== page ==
Had Mrs Hillary Clinton won the election, Mr Abe would have been forced to downplay expectations for his summit with Mr Putin. Now, Mr Putin and Mr Abe will have more room to negotiate the contested islands' status and to develop a future framework for economic cooperation, which will likely include regular bilateral summits.
But this will only be a consolation prize for Mr Abe. Mr Trump's victory has sounded a death knell for the 12-country Trans-Pacific Partnership, which Mr Obama had made the centrepiece of his Asia strategy. Mr Abe supported the TPP, and saw it as a means to prevent China from becoming the rule-setter in Asian trade. Without the TPP, it is now increasingly likely that China will step into that role.
That will be a big loss for Japan, and the country will lose out even more if Mr Trump follows through on his campaign promise to make allies such as Japan and South Korea pay more for their own defence. And if Mr Trump continues to provoke China by communicating with Taiwan and questioning America's "one China" policy, regional tensions will escalate. This, in turn, will only increase Japan's defence needs, especially with respect to the Senkaku Islands in the East China Sea, which China claims as its own.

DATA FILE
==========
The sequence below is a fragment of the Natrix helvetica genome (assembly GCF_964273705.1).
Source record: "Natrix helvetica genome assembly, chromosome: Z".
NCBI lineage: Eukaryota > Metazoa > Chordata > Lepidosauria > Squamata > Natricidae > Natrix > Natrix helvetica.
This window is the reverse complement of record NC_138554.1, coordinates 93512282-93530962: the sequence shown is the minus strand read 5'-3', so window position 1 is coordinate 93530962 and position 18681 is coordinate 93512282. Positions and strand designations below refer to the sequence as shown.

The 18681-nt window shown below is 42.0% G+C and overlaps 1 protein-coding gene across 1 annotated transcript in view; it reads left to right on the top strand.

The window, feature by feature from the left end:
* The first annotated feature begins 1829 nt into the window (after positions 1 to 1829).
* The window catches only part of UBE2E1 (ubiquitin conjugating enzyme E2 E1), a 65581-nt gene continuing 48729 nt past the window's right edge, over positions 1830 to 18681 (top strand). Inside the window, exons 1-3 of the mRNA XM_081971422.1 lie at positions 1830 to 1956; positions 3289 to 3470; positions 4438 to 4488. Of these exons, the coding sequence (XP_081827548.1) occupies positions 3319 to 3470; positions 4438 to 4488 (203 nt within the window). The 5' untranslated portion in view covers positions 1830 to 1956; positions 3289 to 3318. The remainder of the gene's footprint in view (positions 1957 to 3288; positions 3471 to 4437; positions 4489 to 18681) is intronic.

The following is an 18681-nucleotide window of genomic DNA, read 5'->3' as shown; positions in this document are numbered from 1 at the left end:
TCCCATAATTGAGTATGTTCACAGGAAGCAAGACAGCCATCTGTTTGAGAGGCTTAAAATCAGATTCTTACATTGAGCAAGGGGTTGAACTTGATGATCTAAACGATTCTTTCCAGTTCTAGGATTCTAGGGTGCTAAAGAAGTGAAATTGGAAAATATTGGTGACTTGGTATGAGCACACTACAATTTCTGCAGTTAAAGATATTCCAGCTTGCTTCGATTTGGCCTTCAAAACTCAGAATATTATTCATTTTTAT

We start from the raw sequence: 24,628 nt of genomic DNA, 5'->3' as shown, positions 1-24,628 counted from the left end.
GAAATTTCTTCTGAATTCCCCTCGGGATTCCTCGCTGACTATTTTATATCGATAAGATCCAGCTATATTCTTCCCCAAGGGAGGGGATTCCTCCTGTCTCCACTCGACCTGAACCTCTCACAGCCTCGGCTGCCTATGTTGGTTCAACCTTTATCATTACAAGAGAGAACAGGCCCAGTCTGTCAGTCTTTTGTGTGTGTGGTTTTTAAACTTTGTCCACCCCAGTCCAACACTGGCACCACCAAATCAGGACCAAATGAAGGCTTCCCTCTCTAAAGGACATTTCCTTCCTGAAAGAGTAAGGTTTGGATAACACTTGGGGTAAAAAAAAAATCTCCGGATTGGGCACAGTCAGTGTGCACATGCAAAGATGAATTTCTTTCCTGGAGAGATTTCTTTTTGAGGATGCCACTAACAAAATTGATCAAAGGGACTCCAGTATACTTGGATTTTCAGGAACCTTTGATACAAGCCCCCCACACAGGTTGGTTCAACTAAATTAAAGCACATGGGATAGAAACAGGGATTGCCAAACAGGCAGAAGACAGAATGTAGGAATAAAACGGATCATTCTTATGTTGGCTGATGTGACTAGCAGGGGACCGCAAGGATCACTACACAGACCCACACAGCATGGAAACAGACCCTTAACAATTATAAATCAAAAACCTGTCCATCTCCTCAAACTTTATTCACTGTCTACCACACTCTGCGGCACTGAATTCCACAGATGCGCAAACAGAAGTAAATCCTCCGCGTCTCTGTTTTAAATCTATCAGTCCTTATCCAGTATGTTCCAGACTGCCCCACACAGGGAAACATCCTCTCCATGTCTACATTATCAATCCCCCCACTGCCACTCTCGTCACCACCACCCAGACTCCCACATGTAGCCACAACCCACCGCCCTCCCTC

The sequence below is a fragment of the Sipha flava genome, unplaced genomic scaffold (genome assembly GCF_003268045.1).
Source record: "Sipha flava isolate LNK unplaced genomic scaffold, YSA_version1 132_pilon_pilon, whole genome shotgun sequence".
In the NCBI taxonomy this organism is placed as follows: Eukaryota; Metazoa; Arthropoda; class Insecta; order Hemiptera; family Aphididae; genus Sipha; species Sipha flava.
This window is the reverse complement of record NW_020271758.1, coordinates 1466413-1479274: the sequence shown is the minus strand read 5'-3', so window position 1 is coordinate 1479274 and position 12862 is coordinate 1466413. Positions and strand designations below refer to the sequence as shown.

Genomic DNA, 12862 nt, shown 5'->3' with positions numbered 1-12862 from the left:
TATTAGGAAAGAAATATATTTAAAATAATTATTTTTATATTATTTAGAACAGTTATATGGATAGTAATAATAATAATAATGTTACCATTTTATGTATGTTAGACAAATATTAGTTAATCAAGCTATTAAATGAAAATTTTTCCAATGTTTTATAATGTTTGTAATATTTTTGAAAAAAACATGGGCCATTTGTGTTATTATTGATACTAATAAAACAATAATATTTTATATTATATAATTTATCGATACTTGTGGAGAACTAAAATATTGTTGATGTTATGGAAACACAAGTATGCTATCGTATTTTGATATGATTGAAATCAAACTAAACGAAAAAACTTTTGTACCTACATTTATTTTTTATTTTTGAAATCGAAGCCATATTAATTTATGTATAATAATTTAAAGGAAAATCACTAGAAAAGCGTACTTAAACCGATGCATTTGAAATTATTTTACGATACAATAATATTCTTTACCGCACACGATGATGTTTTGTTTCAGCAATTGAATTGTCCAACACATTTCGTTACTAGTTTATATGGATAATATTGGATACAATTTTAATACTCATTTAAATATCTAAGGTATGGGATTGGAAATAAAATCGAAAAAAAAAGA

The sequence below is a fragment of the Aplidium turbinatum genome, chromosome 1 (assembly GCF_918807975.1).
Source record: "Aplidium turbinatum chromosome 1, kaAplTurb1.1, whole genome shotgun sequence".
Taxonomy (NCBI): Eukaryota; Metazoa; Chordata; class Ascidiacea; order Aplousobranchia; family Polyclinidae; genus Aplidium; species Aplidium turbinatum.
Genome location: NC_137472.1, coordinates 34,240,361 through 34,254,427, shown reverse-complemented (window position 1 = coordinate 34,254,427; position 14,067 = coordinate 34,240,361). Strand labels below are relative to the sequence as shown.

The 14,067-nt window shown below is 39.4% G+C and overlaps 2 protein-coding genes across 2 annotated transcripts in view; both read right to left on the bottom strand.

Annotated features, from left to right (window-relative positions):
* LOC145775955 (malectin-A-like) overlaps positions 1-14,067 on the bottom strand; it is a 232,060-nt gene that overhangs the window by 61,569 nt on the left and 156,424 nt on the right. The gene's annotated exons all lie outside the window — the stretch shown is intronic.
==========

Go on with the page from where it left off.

So, Mr Abe faces political danger, but he also has an opportunity. Mr Trump's election and escalating regional tensions have created the perfect pretext for Mr Abe to push for his ultimate political goal: to abolish Article Nine - the pacifist clause in Japan's post-war, US-imposed Constitution, which limits the Japanese military to a "self-defence force" and has generally kept Japanese defence spending at 1 per cent of gross domestic product.
Mr Abe already has enough parliamentary backing to achieve this, and he could garner more with a snap election for the Lower House early next year. But beyond a two-thirds majority in both parliamentary bodies, constitutional reforms also require a simple majority in a national referendum. Achieving that could be harder because pacifism runs deep in the only country to have been attacked with atomic bombs.
By shaking Mr Obama's hand in Hawaii, Mr Abe will give a nod to the country's modern pacifist creed and signal that, despite his reputation as a nationalist, he also harbours deep feelings about the dangers of war. Such peaceful assurances, against the backdrop of growing tensions in East Asia, may or may not be enough to persuade Japanese voters that it is time to expand their country's armed forces - 75 years after their great but fateful triumph in Pearl Harbor.
This will be one of the central questions in Asian politics over the next few turbulent years.
•The writer is a former editor-in-chief of The Economist.
A version of this article appeared in the print edition of The Straits Times on December 16, 2016, with the headline 'Japanese foreign policy in the Trump era'. Print Edition | Subscribe